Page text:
“I always think that the best and greatest bad guys, bad girls and villains out there are coming from a place of truth. So one of the cool things that being a great bad guy and a great villain offers — and this is my advice to Denny — is not only do you embrace it, but also you get the opportunity to say and do a lot of things that people can’t.

“A lot of people wish they can, but they don’t. So you don’t have to. Let me and Denny do the talking and get the boos.”

Pitbull still considers himself a NASCAR underdog.

Despite six wins and 36 top-five finishes in three seasons as co-owner at Trackhouse Racing, the Grammy Award-winning singer says “this is just the beginning.”

“Underdogs, one thing we love is a challenge,” Pitbull said. “We love when people tell us no, don’t, won’t, never will happen, crazy, stupid, impossible. Those are words that fuel us.”

He then explained how easy it is to flip those from negative to positive: changing can’t to can, don’t to do and won’t to won.

“And if you really put it together, just put an apostrophe between I, M and Possible, it’s I’m possible,” he added.

“So when you bring that mentality to a whole sport who is hungry to feed the world and teach different communities, different cultures that, ‘Hey, there’s opportunities here,’ then you in the ultimate world of do good and be well.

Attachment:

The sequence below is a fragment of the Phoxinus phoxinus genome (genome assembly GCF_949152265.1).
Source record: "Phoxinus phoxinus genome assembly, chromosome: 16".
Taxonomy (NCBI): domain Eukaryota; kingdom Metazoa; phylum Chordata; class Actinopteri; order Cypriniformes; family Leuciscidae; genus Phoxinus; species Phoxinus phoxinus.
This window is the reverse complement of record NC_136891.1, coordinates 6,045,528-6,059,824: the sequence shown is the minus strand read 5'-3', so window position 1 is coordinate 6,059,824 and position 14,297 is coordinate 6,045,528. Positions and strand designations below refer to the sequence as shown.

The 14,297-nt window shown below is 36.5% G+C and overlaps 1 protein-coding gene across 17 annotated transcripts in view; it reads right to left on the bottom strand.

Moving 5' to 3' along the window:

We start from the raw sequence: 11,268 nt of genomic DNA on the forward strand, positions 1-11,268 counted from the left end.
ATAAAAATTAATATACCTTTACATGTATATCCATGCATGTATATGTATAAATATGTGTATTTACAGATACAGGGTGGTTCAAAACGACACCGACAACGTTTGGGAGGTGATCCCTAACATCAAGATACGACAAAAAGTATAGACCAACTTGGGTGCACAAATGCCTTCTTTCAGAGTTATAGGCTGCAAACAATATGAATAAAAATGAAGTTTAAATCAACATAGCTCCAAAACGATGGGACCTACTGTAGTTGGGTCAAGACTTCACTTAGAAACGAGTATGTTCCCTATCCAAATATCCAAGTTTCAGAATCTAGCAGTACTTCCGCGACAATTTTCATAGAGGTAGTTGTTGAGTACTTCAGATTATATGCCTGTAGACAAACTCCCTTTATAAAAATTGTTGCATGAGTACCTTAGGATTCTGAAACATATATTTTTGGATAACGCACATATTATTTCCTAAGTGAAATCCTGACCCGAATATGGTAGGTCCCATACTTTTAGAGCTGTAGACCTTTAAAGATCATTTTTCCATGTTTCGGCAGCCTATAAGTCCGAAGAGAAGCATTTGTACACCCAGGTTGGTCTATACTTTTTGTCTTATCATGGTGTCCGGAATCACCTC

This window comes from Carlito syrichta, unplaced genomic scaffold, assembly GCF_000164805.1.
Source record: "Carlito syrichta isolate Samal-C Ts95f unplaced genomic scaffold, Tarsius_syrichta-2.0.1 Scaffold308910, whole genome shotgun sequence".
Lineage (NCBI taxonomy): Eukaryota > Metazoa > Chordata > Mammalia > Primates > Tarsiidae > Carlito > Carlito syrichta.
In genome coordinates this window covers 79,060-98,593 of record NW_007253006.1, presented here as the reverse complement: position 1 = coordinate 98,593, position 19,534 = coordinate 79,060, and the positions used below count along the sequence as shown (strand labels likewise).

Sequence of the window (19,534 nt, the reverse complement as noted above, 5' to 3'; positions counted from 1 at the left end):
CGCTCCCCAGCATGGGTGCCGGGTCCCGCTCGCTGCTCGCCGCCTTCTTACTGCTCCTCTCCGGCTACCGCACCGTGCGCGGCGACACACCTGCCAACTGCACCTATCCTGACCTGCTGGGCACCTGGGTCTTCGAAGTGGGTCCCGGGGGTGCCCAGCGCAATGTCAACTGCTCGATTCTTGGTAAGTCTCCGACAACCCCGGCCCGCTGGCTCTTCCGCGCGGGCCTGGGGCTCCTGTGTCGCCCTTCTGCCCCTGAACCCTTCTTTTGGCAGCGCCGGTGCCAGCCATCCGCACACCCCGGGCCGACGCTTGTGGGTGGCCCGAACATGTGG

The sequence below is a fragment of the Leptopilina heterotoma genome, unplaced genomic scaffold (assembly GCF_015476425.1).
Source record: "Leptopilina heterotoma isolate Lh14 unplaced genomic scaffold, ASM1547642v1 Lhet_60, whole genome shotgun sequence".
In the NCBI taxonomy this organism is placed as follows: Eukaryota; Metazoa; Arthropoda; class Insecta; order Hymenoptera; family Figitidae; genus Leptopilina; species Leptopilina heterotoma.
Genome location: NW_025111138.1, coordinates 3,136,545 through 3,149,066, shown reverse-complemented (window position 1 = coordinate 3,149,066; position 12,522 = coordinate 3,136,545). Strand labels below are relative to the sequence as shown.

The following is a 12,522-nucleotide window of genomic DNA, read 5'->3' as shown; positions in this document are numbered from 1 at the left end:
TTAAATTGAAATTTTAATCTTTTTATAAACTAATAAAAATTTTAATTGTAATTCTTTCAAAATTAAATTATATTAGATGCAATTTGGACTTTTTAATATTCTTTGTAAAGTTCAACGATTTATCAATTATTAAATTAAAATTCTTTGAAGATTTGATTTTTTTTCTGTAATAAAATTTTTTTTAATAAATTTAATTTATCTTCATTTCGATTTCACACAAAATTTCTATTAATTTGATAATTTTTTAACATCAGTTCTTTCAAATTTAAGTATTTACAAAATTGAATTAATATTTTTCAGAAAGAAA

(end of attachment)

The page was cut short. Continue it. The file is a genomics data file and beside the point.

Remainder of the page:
“So for Trackhouse to be underdogs, that was a beautiful thing in the beginning, but we’ll forever be underdogs and that’s why we’ll fight the way that we fight and we’ll continue to build the way that we build and continue to inspire and motivate others out there.”

Pitbull, who co-owns the team with retired driver Justin Marks, now has two full-time cars driven by Ross Chastain and Daniel Suárez. He also fields a third car at select races for road-racing specialist Shane van Gisbergen.

He recently released a new NASCAR-themed album featuring songs with Tim McGraw, Dolly Parton and Nile Rodgers. He also has a song dedicated to the late Jimmy Buffett.

Could DJ Khaled add NASCAR team owner ready to win, win, win no matter what to his already loaded resume of hype man, producer, writer?

Khaled says he’s the one.

Khaled said he envisioned a time when he would return to the Daytona 500, not as part of race day entertainment, but as a celebrity owner much like Pitbull and 23XI Racing’s Michael Jordan.

“I would love to be a team owner,” Khaled said. “Look at Michael Jordan, the beautiful things he’s doing. All the other great team owners. One day, God willing, I’ll have a ‘We the Best’ car out there, bringing home a trophy.”

NASCAR is littered with celebrities who have moved through media centers making the same bold statements about team ownership without a deal ever panning out. Khaled said he’s been a race fan since childhood.

The DJ-producer, whose real name is Khaled Mohamed Khaled, said he attended a Daytona 500 or two as a kid because of his love of cars. Khaled brought his wife and two young sons with him to the track.

Khaled flexed when he said he put his hands in the air and practiced waving the green flag.

He also teased new music would drop soon.

“Everybody take it easy, the title is coming soon,” Khaled said to laughter standing over the Harley J. Earl Trophy. “It’s going to touch everybody worldwide.”